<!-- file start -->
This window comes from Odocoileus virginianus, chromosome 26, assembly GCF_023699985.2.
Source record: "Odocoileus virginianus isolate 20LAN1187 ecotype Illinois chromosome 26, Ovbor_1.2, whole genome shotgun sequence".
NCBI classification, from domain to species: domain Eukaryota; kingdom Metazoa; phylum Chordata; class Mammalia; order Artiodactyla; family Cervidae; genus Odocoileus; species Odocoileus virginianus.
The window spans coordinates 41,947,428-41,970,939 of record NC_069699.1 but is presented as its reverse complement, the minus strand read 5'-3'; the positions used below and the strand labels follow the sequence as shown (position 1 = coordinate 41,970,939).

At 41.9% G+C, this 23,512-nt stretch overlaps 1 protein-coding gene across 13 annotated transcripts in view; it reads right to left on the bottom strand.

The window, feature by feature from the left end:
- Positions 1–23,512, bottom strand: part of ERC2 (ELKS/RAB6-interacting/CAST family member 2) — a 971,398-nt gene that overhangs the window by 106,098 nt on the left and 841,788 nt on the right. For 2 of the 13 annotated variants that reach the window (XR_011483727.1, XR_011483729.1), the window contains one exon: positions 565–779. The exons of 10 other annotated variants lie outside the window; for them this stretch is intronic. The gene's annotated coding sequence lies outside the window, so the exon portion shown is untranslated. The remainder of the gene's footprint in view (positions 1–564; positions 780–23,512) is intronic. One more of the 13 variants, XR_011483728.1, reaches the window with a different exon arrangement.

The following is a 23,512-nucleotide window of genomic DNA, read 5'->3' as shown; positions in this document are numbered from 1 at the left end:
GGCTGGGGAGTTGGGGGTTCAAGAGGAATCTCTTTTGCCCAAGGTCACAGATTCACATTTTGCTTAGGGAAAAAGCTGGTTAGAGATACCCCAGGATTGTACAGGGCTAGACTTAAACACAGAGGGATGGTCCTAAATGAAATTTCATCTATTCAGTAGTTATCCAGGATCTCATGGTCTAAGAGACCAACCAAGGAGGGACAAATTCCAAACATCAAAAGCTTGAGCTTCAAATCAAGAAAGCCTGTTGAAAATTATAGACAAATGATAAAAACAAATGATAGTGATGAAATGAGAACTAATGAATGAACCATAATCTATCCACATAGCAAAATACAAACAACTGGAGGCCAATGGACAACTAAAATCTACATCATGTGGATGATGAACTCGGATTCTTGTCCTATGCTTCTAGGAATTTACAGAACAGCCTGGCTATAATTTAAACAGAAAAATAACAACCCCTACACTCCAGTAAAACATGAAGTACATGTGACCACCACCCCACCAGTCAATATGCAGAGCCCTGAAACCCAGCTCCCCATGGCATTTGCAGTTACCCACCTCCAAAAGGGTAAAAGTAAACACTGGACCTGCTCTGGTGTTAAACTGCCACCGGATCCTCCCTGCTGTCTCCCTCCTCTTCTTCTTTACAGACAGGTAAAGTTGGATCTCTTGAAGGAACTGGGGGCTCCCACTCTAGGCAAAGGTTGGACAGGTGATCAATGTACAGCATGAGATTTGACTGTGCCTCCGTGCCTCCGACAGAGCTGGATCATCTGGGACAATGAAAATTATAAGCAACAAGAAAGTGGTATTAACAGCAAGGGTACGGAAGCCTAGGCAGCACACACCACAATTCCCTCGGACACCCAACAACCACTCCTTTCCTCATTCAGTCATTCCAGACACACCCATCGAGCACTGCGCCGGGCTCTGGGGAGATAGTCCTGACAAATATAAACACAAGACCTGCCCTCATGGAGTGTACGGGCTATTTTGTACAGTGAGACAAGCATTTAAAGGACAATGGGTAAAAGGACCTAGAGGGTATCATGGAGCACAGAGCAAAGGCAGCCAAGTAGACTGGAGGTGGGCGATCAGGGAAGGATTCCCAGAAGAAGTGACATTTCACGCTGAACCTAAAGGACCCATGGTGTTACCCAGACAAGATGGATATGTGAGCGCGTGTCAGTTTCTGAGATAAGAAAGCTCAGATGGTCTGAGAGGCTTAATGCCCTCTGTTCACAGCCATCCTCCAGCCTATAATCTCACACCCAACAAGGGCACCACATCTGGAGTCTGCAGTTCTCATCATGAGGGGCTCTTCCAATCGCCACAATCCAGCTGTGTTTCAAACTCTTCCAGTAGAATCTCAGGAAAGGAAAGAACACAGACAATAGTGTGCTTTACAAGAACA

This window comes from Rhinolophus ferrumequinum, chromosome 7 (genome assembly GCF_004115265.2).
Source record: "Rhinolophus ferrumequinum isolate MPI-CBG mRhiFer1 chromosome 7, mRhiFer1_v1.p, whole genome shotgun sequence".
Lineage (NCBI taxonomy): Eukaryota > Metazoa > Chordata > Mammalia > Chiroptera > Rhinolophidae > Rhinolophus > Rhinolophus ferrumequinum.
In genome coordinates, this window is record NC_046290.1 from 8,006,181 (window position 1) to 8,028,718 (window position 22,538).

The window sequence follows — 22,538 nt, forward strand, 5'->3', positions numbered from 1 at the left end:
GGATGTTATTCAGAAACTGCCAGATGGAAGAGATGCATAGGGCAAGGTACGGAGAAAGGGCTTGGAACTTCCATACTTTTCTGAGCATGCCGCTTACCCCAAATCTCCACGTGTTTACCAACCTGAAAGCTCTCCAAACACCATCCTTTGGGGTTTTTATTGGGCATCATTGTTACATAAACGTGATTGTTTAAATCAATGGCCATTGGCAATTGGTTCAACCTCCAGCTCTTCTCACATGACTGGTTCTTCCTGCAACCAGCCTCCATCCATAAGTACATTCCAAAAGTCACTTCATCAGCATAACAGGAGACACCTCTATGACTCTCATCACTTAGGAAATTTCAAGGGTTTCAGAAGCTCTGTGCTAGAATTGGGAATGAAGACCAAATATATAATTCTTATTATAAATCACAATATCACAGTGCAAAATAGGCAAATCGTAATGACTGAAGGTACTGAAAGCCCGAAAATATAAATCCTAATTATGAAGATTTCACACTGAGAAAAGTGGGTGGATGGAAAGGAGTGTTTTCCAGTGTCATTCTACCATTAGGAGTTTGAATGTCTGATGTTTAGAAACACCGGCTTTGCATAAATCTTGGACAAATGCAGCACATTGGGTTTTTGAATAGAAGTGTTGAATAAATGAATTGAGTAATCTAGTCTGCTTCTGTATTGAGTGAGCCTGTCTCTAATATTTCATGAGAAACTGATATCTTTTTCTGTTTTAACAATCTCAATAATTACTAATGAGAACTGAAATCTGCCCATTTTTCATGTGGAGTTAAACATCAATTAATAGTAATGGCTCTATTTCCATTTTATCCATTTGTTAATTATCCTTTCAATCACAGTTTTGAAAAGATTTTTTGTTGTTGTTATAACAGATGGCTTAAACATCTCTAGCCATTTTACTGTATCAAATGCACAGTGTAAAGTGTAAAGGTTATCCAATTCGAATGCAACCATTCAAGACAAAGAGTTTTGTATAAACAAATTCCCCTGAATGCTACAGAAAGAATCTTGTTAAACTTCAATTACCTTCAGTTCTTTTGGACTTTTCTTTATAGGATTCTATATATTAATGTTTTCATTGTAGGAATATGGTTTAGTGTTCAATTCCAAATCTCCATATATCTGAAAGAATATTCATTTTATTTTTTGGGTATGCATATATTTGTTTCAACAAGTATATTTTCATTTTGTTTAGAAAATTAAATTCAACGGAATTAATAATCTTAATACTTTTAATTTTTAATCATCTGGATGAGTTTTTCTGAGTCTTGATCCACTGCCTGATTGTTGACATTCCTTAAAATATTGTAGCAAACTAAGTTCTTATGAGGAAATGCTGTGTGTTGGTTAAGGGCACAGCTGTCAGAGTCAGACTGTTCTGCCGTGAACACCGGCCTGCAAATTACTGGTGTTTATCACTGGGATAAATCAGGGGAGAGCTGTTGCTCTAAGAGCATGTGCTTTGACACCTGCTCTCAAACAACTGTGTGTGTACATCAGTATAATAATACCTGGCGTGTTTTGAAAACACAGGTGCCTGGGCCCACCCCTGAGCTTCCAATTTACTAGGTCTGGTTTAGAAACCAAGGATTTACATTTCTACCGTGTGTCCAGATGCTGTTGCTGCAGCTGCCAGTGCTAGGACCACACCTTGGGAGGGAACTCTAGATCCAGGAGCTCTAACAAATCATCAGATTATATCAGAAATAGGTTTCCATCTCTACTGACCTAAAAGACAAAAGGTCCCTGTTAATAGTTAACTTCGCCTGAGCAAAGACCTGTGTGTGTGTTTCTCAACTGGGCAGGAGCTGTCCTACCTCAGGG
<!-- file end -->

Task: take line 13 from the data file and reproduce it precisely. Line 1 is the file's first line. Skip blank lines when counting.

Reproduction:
In genome coordinates, this window is record NC_046290.1 from 8,006,181 (window position 1) to 8,028,718 (window position 22,538).